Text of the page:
• Failing to comply with KYC guidelines can also lead to severe fines, damaging the relationship with the banks, and in some cases, jail.

5. Complying with the Card Associations Requirements

  • To prevent penalties or having their merchant account closed, companies launching a credit card aggregator must be approved by Card Associations and comply with their requirements.
  • This implicates additional work for the company like being sponsored by an acquirer (financial institution or bank) to register as an aggregator; establishing processes against factoring; submitting the policies and procedures of the company to the Card Associations for approval; complying with the rules of collecting, checking, processing, and storing data; creating customer service and operating regulations; and an agreement to process payments based on each type of merchant.
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Credit Cards: Buying and Shopping Habits

In a survey of one thousand people who own at least one credit card in the US, 35.7% of the respondents said that they preferred to use their credit cards while shopping and only 6.8% said that they preferred to use cash. The credit card consumers usually focus on the benefits of their purchases rather than the cost. More insights into the topic have been presented below, along with an outline of the research strategy.

Purchasing/Shopping Locations and Purposes

  • The credit card users in the US prefer to make online purchases through different online shopping portals rather than making in-store purchases.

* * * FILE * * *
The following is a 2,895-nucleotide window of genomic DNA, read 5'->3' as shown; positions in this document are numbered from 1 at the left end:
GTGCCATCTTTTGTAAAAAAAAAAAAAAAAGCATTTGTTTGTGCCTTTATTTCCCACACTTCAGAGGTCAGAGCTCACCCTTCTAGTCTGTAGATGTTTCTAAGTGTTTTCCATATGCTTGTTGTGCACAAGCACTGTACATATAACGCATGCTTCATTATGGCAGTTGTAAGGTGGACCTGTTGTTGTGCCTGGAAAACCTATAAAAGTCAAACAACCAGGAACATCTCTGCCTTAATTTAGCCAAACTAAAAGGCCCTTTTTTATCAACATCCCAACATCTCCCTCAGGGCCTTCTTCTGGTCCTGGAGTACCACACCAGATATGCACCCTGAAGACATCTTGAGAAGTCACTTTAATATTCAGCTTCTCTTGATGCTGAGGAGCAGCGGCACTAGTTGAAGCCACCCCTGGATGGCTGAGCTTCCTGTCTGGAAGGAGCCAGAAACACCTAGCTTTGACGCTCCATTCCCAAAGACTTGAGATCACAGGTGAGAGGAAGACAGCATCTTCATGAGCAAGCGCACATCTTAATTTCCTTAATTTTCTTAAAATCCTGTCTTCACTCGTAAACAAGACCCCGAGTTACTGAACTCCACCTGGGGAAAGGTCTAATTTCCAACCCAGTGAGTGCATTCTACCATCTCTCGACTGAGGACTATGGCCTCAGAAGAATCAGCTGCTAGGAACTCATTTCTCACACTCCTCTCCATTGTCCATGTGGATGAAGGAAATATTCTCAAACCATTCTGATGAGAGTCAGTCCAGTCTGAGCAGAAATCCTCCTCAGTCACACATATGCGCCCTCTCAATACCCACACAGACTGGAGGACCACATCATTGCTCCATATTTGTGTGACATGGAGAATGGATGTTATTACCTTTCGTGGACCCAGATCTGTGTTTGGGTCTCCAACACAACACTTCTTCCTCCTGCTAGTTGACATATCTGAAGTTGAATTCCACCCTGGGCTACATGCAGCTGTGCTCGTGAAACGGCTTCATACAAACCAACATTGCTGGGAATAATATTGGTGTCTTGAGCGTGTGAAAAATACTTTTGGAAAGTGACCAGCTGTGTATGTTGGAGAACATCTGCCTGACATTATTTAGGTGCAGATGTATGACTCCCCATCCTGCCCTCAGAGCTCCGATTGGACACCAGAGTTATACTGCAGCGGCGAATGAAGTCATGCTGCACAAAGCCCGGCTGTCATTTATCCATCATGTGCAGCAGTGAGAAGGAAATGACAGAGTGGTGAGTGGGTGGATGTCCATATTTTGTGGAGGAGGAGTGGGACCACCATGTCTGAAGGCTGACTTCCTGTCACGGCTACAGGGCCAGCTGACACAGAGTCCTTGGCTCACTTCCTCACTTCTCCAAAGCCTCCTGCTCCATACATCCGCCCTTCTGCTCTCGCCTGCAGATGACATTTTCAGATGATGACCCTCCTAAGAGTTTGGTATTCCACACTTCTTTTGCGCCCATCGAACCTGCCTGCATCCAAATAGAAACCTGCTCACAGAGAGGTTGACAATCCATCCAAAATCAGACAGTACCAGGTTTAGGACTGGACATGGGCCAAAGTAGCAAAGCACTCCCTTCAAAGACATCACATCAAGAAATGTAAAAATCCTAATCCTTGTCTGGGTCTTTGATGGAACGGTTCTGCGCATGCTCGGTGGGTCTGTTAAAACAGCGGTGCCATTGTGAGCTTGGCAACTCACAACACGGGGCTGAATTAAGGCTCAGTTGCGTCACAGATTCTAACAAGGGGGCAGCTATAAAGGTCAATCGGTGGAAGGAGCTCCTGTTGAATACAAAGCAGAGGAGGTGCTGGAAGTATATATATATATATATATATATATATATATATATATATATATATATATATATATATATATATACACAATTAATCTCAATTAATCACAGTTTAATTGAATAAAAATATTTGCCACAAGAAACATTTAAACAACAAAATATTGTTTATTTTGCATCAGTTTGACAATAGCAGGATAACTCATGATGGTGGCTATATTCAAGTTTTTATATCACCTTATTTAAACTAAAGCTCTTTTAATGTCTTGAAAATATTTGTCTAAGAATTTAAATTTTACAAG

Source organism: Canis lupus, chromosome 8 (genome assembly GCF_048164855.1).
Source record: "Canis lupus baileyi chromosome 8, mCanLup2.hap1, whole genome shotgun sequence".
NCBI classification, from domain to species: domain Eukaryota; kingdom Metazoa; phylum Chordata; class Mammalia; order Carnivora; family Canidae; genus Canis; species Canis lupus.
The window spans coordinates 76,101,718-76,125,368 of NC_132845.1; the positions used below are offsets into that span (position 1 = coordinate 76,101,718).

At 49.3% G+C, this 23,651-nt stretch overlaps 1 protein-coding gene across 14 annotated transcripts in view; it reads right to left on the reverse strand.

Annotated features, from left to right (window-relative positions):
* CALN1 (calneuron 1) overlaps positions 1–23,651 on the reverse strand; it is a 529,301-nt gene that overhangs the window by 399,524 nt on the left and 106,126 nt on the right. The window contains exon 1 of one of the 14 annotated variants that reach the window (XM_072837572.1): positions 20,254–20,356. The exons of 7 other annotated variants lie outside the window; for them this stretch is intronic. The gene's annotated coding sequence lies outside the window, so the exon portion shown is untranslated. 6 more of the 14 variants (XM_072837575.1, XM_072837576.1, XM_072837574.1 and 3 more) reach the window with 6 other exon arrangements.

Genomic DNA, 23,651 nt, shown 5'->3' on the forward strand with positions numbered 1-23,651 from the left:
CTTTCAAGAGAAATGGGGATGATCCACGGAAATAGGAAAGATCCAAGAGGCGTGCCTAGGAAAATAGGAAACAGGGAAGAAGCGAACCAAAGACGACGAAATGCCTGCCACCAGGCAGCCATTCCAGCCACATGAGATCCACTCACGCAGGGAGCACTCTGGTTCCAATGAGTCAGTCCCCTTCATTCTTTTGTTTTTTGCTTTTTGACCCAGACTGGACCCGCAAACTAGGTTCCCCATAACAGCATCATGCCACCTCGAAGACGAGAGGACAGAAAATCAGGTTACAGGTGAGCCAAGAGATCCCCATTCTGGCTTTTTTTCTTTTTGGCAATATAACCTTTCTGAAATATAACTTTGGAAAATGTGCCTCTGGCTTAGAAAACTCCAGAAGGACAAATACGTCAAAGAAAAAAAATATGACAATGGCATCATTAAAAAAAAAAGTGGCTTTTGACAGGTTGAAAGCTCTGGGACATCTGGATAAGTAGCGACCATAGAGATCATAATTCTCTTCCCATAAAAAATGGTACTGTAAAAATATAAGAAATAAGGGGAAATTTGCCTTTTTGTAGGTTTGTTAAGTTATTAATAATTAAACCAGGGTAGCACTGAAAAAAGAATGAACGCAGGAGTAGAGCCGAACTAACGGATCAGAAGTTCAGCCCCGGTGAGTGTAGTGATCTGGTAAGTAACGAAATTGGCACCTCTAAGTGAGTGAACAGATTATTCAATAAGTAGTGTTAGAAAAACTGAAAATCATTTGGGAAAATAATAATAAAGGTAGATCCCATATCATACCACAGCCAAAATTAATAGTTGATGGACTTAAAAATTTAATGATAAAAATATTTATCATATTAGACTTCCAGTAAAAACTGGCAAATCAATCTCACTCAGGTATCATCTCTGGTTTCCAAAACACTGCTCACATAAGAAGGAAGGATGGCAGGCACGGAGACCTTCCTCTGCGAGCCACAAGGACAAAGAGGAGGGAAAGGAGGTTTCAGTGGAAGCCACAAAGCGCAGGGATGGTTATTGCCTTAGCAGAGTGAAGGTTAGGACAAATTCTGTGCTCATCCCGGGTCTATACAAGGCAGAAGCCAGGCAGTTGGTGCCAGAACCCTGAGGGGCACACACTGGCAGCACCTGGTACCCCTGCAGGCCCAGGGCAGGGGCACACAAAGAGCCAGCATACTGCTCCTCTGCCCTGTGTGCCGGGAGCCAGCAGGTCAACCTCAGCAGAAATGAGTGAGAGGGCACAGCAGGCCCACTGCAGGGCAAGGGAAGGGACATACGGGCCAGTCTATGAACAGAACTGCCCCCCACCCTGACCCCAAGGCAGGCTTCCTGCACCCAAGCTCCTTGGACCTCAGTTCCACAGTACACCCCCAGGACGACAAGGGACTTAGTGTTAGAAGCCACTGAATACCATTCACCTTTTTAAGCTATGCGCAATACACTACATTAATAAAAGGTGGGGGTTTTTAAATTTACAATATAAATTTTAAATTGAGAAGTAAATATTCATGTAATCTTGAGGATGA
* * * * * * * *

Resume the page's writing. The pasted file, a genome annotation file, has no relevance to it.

• According to a survey conducted by Value Penguin on US consumers, 48% of the respondents preferred to use their credit cards for online shopping.
  • Similarly, 47% and 38% of the respondents preferred to use their credit cards for travel purposes and for making purchases in department stores, respectively.

Online Overshopping Habits

  • In a survey conducted on 1700 consumers who use credit cards in the US, two in five people admitted to "blowing their budgets while online shopping in the past six months."
  • Clothes (27.8%) and electronics (16.8%) are the categories where online shoppers tend to overspend the most.
  • In the same survey, 42% of the respondents reported having overshopped and exceeded their budget while making online purchases.
  • Similarly, 29% of the respondents reported that they purchased something using credit cards, knowing that they could not pay right away.

Payment Preferences

  • According to a survey conducted by The Ascent, 35.7% of the respondents preferred to use credit cards for shopping and making purchases.
  • Similarly, 6.8% and 57.5% of respondents preferred to use cash and debit cards, respectively.

Frequently Shopping Generation

  • Millennials are the frequent and highest-spending shoppers when compared to other generations, such as baby boomers and Generation X. According to a report, "3 in 10 (29.9%) millennials place an online order at least weekly, compared to 23.8% of all American consumers."